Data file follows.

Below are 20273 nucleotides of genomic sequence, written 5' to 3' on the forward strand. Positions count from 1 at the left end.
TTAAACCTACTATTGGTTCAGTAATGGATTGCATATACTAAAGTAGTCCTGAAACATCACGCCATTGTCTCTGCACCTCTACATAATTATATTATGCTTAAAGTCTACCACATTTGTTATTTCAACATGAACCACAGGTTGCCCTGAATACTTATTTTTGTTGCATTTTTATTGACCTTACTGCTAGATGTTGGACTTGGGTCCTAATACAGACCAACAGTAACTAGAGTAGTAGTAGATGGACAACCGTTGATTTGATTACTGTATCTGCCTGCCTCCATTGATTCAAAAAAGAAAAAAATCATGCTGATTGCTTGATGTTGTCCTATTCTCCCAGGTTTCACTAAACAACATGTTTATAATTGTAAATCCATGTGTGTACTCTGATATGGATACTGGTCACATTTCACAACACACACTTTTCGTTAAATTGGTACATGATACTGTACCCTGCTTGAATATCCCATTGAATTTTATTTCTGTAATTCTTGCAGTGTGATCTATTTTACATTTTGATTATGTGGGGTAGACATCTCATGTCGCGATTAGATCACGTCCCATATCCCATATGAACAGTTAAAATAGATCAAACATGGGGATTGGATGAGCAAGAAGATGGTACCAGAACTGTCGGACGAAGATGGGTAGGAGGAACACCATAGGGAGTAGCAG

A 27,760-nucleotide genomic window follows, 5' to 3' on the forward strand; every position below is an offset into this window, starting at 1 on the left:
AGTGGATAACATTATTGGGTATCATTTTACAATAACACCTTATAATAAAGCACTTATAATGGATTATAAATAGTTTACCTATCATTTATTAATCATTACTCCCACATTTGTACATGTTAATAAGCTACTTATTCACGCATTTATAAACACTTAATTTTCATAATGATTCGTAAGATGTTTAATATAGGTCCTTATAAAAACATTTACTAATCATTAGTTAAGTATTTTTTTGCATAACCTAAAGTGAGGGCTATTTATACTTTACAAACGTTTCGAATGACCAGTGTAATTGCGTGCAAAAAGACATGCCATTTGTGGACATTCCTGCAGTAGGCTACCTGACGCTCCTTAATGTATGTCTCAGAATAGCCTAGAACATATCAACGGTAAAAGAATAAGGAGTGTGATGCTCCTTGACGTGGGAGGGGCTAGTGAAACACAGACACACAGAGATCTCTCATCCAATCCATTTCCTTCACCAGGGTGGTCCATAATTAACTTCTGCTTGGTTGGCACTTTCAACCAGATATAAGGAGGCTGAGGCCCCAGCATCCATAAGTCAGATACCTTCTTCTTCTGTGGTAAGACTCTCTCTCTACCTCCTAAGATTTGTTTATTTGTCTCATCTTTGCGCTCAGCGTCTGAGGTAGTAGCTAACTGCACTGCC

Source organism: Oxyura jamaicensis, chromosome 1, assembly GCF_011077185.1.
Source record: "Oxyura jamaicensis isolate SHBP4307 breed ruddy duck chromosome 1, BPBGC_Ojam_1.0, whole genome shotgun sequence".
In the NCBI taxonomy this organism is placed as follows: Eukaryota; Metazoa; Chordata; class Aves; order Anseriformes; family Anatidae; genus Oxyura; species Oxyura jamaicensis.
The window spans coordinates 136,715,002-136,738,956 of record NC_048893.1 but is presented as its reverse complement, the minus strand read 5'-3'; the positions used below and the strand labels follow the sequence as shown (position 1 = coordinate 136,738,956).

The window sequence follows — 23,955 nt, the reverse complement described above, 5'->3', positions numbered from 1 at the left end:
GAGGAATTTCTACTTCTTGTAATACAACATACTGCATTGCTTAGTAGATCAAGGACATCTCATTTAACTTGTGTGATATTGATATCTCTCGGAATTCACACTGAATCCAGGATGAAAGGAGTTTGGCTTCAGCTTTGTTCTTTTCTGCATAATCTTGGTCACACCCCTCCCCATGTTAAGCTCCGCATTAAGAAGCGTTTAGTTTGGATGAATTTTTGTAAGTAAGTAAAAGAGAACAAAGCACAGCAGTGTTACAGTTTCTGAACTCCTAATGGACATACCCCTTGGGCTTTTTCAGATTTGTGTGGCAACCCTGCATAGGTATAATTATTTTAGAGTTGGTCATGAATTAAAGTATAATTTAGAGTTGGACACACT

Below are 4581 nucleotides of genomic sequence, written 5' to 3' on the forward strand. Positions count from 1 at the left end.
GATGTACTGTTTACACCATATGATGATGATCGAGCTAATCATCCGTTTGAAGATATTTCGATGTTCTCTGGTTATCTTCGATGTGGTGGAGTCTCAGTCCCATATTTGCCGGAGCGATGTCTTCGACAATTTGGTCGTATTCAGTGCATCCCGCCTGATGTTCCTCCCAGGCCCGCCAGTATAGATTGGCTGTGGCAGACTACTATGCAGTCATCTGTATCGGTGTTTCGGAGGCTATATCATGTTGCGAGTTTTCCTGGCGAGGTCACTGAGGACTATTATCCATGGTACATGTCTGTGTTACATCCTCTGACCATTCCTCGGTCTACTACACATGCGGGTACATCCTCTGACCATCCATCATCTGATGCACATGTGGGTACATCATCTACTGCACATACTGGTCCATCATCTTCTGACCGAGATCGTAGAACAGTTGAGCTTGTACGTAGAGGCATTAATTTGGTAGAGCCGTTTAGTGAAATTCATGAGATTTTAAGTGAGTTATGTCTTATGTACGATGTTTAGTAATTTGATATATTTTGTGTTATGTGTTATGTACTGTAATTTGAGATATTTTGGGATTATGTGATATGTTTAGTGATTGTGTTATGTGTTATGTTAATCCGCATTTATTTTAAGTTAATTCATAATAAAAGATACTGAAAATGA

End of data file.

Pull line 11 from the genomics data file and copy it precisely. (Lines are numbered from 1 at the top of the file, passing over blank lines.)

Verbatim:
Below are 4581 nucleotides of genomic sequence, written 5' to 3' on the forward strand. Positions count from 1 at the left end.